Albert, I completely disagree that the information should not be published because the wrong doing of others won't be published. We can all make inferences. In my book, crime is crime (or in a stricter sense, violation is violation) and should be dealt with.

    Did we lock up the editor of the Daily Telegraph for publishing MPs expenses which was also stolen information? No. Should we lock up Assange? No. As far as I can see, no information so far has endangered lives and for once, it might make the US be more responsible in its actions. Why is this happening and why is it approved of? Because America did become imperialist under Bush and it should sort out Israel and Palestine without being partisan. I am pleased to see the US being held to account. I hope other countries, like China and Russia, will be too. This is possibly a start.

    Wikileaks is now saying it is a publisher. This may be posturing, but as P identified, it is on a sticky wicket being perceived as a constant publicity machine. Appalling atrocities should be aired, but tittle tattle tries to convey to the authorities don't mess with us.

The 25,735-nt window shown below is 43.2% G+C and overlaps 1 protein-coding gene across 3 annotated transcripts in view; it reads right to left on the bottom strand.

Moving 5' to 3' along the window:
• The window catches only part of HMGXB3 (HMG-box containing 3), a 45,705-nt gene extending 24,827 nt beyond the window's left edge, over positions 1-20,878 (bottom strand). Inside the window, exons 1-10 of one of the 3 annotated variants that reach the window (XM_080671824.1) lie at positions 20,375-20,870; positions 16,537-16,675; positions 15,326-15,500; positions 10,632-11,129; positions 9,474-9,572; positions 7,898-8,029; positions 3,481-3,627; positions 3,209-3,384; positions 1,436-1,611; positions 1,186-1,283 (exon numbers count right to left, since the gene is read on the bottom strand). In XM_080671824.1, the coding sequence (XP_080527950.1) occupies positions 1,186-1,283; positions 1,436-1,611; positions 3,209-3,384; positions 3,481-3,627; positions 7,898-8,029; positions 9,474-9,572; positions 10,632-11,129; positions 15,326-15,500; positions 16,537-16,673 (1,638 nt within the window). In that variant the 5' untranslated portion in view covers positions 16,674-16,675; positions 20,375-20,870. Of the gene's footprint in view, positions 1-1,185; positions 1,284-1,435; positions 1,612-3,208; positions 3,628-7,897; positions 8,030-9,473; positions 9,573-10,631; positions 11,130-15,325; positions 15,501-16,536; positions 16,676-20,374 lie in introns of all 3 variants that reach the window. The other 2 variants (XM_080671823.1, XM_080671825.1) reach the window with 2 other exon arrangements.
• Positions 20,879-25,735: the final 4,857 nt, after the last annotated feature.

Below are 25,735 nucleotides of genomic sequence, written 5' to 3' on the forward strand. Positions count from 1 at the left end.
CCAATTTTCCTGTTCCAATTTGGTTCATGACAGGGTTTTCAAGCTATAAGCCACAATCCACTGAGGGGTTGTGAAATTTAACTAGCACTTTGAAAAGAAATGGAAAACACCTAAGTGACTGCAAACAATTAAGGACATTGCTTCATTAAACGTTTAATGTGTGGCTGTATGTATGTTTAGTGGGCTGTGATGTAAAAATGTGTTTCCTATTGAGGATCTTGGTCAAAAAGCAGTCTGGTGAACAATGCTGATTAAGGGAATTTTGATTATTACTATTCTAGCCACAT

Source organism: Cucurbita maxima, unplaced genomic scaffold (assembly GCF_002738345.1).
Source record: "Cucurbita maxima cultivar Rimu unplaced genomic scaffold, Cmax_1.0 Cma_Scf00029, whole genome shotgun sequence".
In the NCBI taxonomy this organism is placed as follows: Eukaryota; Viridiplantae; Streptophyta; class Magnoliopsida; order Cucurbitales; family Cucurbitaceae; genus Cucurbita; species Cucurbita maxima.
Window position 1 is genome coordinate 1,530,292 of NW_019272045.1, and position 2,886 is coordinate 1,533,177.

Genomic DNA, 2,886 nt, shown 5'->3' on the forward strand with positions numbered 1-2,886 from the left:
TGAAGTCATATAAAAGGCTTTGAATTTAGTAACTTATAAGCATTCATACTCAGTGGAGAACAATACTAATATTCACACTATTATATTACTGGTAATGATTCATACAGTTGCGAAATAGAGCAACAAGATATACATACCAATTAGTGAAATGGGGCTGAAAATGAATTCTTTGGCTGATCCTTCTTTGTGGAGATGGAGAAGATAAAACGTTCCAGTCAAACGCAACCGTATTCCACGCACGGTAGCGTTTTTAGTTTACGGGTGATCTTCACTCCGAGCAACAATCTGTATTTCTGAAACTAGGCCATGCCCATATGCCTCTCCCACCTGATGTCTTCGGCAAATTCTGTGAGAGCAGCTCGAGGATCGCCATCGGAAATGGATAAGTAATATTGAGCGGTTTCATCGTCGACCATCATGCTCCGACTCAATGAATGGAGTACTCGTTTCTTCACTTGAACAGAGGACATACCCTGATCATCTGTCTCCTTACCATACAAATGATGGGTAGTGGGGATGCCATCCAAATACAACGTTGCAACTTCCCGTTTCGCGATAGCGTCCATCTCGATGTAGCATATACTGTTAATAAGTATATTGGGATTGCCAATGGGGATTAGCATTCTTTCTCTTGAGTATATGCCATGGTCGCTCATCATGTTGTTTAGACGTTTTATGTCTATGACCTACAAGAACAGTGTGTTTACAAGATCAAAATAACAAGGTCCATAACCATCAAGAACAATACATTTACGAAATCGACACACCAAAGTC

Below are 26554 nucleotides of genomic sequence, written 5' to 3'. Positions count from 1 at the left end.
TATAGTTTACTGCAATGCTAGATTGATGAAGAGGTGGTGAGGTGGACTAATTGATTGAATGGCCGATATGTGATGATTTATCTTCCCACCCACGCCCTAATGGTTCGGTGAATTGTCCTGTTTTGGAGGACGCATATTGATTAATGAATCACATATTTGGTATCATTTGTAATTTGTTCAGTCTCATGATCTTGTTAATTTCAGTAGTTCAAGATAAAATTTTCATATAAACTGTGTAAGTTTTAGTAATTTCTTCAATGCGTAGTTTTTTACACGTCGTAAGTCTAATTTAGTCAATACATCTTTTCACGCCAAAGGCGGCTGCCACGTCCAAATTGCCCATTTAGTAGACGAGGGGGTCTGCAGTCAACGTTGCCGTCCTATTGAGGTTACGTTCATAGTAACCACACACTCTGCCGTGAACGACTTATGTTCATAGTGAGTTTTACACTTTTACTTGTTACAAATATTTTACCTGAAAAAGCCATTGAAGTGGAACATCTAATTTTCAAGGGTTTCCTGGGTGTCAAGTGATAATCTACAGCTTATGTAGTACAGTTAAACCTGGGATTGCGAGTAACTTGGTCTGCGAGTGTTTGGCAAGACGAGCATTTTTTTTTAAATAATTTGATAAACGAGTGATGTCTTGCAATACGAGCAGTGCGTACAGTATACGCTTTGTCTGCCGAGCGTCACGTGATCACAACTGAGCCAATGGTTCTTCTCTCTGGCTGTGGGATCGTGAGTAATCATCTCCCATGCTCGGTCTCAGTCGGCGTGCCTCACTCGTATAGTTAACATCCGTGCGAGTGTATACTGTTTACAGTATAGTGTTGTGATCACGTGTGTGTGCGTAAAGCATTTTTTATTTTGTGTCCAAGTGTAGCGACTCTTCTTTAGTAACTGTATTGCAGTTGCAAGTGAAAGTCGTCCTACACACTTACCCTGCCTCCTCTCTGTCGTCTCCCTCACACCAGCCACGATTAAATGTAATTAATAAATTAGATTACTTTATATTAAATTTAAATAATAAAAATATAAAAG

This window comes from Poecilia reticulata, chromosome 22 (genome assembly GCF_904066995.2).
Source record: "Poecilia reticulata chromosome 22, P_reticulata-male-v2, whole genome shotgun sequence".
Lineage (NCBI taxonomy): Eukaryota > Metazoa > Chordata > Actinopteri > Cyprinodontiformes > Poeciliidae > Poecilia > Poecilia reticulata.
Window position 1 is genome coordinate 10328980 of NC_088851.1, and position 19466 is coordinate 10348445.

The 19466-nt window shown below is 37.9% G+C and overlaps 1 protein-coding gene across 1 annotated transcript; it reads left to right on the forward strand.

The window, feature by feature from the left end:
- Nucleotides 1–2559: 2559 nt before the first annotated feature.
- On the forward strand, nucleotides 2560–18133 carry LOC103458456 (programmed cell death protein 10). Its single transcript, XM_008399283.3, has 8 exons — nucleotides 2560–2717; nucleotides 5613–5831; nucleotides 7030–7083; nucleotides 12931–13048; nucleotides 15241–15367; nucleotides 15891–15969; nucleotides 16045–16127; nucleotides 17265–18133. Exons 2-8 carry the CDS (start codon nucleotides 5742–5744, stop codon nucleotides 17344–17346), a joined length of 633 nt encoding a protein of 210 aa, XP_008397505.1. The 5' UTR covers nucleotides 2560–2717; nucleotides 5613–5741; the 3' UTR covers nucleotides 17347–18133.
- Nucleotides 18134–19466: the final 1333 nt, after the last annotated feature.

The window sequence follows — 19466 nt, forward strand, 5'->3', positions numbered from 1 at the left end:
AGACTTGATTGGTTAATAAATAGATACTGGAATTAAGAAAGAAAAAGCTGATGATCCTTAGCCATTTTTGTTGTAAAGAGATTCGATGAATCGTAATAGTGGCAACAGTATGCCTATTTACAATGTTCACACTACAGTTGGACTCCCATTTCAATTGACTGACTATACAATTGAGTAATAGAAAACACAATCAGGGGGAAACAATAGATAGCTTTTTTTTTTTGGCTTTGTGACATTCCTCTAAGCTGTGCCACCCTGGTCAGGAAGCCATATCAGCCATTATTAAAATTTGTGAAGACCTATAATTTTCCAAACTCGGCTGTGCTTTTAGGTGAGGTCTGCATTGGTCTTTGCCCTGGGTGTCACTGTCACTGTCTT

The game may escalate which would be dangerous to Wikileaks if it results in them losing the support of the people. A deal needs to be struck, whereby Assange will comply but on his terms. The way he is being dealt by the Swedes, the US and us is bordering on disgraceful.

    Albert, don't believe everything you hear on Newsnight; Wikileaks' actions to date seem warranted in my opinion. Why is the US still jumping up and down? Well, it makes you wonder what has been covered up. Does it matter Assange is labelled an anarchist? Whose interest is that in?

    In my opinion Wikileaks to date makes the world a better place and is a reaction to where we are at. A balance in what is released does seem to be being struck. Is it right? That depends on the information released, but the guys managing it are far from stupid, P.